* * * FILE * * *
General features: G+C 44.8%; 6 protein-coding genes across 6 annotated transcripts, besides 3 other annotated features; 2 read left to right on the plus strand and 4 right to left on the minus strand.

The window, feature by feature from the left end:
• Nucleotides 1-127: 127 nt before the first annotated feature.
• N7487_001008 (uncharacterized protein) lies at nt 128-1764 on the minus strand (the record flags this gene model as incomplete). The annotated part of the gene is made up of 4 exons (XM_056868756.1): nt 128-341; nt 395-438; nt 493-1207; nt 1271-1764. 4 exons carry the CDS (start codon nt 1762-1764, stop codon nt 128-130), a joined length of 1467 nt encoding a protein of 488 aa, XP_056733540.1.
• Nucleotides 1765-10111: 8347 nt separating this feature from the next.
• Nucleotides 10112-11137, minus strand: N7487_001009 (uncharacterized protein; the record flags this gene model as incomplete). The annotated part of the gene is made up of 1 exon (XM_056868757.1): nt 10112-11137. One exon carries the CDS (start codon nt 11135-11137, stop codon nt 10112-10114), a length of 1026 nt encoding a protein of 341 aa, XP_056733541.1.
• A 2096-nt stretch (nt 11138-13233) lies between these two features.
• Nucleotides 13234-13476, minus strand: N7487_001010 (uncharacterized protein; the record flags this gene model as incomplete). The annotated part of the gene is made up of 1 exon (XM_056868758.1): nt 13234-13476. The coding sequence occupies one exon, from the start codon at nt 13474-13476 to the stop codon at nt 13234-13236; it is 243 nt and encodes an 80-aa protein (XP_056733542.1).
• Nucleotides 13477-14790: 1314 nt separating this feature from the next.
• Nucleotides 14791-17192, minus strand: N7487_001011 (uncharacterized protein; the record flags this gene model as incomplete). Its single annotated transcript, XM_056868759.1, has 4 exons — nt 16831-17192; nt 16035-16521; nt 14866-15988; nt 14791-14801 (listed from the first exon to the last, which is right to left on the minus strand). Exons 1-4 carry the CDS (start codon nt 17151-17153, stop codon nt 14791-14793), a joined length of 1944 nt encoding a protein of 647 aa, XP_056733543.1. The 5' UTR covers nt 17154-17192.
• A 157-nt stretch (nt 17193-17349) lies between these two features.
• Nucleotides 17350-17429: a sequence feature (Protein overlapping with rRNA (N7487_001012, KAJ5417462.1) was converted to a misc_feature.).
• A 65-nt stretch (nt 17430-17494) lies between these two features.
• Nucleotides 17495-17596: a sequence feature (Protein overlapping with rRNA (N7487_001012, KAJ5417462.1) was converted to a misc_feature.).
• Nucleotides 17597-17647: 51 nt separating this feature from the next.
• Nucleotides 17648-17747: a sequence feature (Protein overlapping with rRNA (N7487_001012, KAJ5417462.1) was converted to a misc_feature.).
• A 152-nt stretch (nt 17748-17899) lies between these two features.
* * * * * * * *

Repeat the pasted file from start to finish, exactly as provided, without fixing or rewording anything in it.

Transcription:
General features: G+C 44.8%; 6 protein-coding genes across 6 annotated transcripts, besides 3 other annotated features; 2 read left to right on the plus strand and 4 right to left on the minus strand.

The window, feature by feature from the left end:
• Nucleotides 1-127: 127 nt before the first annotated feature.
• N7487_001008 (uncharacterized protein) lies at nt 128-1764 on the minus strand (the record flags this gene model as incomplete). The annotated part of the gene is made up of 4 exons (XM_056868756.1): nt 128-341; nt 395-438; nt 493-1207; nt 1271-1764. 4 exons carry the CDS (start codon nt 1762-1764, stop codon nt 128-130), a joined length of 1467 nt encoding a protein of 488 aa, XP_056733540.1.
• Nucleotides 1765-10111: 8347 nt separating this feature from the next.
• Nucleotides 10112-11137, minus strand: N7487_001009 (uncharacterized protein; the record flags this gene model as incomplete). The annotated part of the gene is made up of 1 exon (XM_056868757.1): nt 10112-11137. One exon carries the CDS (start codon nt 11135-11137, stop codon nt 10112-10114), a length of 1026 nt encoding a protein of 341 aa, XP_056733541.1.
• A 2096-nt stretch (nt 11138-13233) lies between these two features.
• Nucleotides 13234-13476, minus strand: N7487_001010 (uncharacterized protein; the record flags this gene model as incomplete). The annotated part of the gene is made up of 1 exon (XM_056868758.1): nt 13234-13476. The coding sequence occupies one exon, from the start codon at nt 13474-13476 to the stop codon at nt 13234-13236; it is 243 nt and encodes an 80-aa protein (XP_056733542.1).
• Nucleotides 13477-14790: 1314 nt separating this feature from the next.
• Nucleotides 14791-17192, minus strand: N7487_001011 (uncharacterized protein; the record flags this gene model as incomplete). Its single annotated transcript, XM_056868759.1, has 4 exons — nt 16831-17192; nt 16035-16521; nt 14866-15988; nt 14791-14801 (listed from the first exon to the last, which is right to left on the minus strand). Exons 1-4 carry the CDS (start codon nt 17151-17153, stop codon nt 14791-14793), a joined length of 1944 nt encoding a protein of 647 aa, XP_056733543.1. The 5' UTR covers nt 17154-17192.
• A 157-nt stretch (nt 17193-17349) lies between these two features.
• Nucleotides 17350-17429: a sequence feature (Protein overlapping with rRNA (N7487_001012, KAJ5417462.1) was converted to a misc_feature.).
• A 65-nt stretch (nt 17430-17494) lies between these two features.
• Nucleotides 17495-17596: a sequence feature (Protein overlapping with rRNA (N7487_001012, KAJ5417462.1) was converted to a misc_feature.).
• Nucleotides 17597-17647: 51 nt separating this feature from the next.
• Nucleotides 17648-17747: a sequence feature (Protein overlapping with rRNA (N7487_001012, KAJ5417462.1) was converted to a misc_feature.).
• A 152-nt stretch (nt 17748-17899) lies between these two features.